Thursday, October 27, 2022

The Nonresponse Problem: What else are we missing?

The shy Trump voter hypothesis does not, by itself, do a good job explaining what we've been seeing in polling data for the past six years. If you are looking for a single theory that will explain large polling biases going in opposite directions in Tennessee and California, you will have to look elsewhere. On the other hand, it is entirely possible that under-response by Trump supporters is a part of the story, and if that is the case, political analysts and data journalists have completely missed perhaps the most disturbing implication.

If we start with the standard assumption of the shy Trump voter hypothesis, that these people tend to distrust and dislike interacting with mainstream media, then it's not just electoral polls that are being affected. All recent polling of Republican attitudes will not just be biased but will be far more biased than the electoral polls (Trump Voters/Registered Voters < Trump Voters/GOP voters).

We would expect the shy (or more specifically mainstream media averse) Trump voter to be, for starters, more likely to be a Trump loyalist rather than just a Republican, and if they are driven by distrust of and hostility toward non-right wing media, we would also expect them to be more likely to be election deniers, more likely to support the January 6th insurrection, more likely to be MAGA, more likely to be Qanon, and more likely to espouse ideas like white nationalism. This would mean that polling has seriously underestimated the support for all of these things within the GOP.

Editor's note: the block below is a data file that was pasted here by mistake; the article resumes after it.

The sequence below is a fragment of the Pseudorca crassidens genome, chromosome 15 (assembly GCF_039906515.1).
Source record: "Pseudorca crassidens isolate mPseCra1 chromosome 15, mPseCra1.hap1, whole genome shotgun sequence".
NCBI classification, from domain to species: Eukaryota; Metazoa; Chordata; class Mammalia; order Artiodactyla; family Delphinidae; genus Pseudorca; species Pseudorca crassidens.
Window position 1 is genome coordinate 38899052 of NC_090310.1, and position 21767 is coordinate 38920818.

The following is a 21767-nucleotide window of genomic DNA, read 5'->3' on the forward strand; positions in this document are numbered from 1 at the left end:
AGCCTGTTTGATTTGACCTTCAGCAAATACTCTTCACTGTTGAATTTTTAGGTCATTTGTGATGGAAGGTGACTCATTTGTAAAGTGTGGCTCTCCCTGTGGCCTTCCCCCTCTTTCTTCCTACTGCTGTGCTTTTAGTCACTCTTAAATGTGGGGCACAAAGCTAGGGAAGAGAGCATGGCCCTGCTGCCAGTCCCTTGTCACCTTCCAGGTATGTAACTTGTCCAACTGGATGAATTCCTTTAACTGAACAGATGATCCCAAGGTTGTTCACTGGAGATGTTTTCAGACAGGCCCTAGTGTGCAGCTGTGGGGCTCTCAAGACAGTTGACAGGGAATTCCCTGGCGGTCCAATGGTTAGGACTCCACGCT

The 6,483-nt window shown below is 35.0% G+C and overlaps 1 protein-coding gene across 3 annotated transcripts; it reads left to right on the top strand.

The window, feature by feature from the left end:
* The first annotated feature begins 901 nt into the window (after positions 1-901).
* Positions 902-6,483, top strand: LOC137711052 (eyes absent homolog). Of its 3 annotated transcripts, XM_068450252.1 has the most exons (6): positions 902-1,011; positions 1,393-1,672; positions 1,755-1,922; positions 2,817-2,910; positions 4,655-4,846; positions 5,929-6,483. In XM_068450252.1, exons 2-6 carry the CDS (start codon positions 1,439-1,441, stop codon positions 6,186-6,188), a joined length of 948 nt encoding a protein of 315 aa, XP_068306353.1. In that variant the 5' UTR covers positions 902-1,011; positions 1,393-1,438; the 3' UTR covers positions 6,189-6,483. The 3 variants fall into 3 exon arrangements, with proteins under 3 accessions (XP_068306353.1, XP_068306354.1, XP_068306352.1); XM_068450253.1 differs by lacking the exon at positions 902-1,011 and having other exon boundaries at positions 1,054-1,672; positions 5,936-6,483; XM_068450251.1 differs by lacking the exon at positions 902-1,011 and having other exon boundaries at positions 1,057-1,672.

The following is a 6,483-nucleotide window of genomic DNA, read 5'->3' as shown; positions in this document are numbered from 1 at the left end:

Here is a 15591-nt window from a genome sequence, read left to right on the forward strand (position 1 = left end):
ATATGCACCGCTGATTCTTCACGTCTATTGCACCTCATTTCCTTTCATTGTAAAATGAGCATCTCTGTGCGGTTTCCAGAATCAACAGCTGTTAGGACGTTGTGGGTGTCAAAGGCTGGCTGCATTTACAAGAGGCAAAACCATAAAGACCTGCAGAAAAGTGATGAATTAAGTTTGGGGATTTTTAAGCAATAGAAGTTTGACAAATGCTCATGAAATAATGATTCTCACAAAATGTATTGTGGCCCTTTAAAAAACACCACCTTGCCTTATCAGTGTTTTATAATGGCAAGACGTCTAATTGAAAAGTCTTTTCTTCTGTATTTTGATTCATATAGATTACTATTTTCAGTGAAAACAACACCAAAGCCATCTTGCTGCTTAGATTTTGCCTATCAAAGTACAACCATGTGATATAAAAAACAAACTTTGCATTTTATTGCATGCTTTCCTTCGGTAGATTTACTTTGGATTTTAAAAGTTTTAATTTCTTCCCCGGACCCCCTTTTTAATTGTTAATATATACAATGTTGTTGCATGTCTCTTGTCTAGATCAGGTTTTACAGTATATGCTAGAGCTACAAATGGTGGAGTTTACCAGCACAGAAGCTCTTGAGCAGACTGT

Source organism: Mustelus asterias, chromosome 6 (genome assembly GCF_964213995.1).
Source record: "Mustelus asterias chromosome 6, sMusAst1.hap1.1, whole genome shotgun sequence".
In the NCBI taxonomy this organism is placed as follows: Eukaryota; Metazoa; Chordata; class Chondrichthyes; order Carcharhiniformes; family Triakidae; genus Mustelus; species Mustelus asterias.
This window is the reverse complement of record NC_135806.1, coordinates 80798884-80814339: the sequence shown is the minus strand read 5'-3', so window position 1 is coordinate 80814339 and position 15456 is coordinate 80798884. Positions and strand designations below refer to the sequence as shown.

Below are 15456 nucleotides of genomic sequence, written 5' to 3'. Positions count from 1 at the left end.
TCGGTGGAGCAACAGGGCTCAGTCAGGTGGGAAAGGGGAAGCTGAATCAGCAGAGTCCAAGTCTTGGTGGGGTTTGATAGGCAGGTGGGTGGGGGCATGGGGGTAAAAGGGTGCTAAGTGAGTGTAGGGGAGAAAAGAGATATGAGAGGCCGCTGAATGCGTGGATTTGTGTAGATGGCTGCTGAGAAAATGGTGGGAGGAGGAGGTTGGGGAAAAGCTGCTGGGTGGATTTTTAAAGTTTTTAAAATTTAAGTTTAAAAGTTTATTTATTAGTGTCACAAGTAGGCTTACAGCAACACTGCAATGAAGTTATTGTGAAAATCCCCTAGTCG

Of course. We don’t know that the under-responding Republicans are driven by feelings about the MSM. It is perhaps just as likely that the self-selection bias is driven by embarrassment, traditional Republicans who don’t approve of Trump or the QAnon movement but who would not consider supporting a Democrat. 

This second theory might make us feel better but its implications are also troubling. Under the first, we underestimate the danger to the country from these extremists; under the second,  we exaggerate their numbers which helps them entrench their hold over the GOP.

We don’t know if we’re seeing the first, the second, both, or something else, but we can be reasonably confident that we are seeing self-selection biases in recent political polls and there is absolutely no reason to assume those errors stop with the “who are you voting for” section of the polls.

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